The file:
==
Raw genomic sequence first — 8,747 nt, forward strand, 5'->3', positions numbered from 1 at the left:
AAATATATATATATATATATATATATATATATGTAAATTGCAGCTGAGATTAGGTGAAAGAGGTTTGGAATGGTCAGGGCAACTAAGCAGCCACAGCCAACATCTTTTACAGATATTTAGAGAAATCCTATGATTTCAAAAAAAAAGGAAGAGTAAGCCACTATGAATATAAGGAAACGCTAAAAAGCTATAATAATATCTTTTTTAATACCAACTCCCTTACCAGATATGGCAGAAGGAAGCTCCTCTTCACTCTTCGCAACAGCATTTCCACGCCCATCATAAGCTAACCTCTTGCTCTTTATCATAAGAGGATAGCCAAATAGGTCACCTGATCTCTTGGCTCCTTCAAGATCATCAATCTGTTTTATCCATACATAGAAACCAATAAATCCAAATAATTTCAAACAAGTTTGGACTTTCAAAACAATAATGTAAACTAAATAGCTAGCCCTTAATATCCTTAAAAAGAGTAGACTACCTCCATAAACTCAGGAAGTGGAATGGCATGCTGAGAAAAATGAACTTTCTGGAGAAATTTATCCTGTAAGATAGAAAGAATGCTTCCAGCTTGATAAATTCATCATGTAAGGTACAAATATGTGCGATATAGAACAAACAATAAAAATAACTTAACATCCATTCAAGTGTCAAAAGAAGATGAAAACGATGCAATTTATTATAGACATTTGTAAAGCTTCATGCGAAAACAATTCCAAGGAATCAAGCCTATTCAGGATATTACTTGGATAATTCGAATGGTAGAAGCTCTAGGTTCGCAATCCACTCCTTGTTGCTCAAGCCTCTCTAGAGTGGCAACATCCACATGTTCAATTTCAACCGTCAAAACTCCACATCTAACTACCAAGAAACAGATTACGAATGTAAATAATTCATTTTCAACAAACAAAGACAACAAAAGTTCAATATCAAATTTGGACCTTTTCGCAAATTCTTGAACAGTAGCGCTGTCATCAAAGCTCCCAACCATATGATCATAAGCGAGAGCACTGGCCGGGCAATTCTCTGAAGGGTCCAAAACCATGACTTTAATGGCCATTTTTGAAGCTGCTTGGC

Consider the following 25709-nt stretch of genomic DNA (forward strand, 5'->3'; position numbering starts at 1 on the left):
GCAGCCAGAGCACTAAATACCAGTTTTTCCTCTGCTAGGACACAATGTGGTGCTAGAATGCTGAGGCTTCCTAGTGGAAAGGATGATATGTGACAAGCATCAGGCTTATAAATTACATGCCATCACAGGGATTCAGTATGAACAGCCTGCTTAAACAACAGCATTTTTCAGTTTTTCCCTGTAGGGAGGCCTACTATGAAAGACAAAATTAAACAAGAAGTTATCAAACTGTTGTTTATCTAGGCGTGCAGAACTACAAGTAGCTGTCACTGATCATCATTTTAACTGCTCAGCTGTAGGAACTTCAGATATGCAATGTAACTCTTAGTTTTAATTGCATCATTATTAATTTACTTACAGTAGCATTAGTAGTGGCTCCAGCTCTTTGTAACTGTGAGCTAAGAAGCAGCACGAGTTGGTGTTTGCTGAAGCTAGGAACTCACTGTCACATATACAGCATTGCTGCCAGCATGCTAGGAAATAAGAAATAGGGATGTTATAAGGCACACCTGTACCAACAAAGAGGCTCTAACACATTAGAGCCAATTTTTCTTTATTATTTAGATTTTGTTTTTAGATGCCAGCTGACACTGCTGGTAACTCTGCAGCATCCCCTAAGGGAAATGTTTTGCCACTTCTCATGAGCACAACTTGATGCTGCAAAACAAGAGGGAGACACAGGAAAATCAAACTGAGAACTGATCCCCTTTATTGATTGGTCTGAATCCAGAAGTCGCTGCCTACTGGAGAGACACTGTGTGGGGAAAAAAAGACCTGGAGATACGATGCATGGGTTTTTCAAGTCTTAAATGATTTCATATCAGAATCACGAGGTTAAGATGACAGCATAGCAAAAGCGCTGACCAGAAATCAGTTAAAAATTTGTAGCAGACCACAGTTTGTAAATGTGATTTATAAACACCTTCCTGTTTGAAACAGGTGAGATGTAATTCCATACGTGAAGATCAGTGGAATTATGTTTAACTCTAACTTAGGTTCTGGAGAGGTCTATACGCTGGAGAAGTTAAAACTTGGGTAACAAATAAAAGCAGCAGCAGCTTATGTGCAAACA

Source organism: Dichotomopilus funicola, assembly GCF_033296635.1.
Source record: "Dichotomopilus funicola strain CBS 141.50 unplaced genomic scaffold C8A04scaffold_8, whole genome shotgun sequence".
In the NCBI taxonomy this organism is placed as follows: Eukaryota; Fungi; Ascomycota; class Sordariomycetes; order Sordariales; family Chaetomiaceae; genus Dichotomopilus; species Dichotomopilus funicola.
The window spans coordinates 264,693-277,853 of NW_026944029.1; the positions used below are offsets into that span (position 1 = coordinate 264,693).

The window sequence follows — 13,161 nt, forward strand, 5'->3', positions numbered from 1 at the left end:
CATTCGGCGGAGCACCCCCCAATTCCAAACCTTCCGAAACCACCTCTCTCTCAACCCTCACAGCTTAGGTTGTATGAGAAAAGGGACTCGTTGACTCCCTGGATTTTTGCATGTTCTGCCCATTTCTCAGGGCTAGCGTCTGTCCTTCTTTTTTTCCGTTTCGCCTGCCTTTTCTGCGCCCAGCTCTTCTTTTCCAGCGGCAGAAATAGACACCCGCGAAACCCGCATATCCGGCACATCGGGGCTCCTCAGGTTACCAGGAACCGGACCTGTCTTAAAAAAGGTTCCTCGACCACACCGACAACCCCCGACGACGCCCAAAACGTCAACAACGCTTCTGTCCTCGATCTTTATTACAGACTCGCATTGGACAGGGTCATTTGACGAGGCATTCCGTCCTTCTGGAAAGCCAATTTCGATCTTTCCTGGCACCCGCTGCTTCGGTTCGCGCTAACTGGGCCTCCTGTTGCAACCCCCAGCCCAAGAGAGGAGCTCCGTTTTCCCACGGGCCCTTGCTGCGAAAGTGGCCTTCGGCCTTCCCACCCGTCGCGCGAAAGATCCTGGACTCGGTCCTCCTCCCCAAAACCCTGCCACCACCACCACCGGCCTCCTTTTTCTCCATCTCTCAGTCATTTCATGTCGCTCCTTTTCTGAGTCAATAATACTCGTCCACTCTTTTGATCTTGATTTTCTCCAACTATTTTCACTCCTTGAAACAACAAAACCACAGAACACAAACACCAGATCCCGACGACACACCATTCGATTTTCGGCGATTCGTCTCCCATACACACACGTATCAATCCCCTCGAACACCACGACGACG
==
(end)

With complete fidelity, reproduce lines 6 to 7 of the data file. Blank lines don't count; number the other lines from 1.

Source record: "Dichotomopilus funicola strain CBS 141.50 unplaced genomic scaffold C8A04scaffold_8, whole genome shotgun sequence".
In the NCBI taxonomy this organism is placed as follows: Eukaryota; Fungi; Ascomycota; class Sordariomycetes; order Sordariales; family Chaetomiaceae; genus Dichotomopilus; species Dichotomopilus funicola.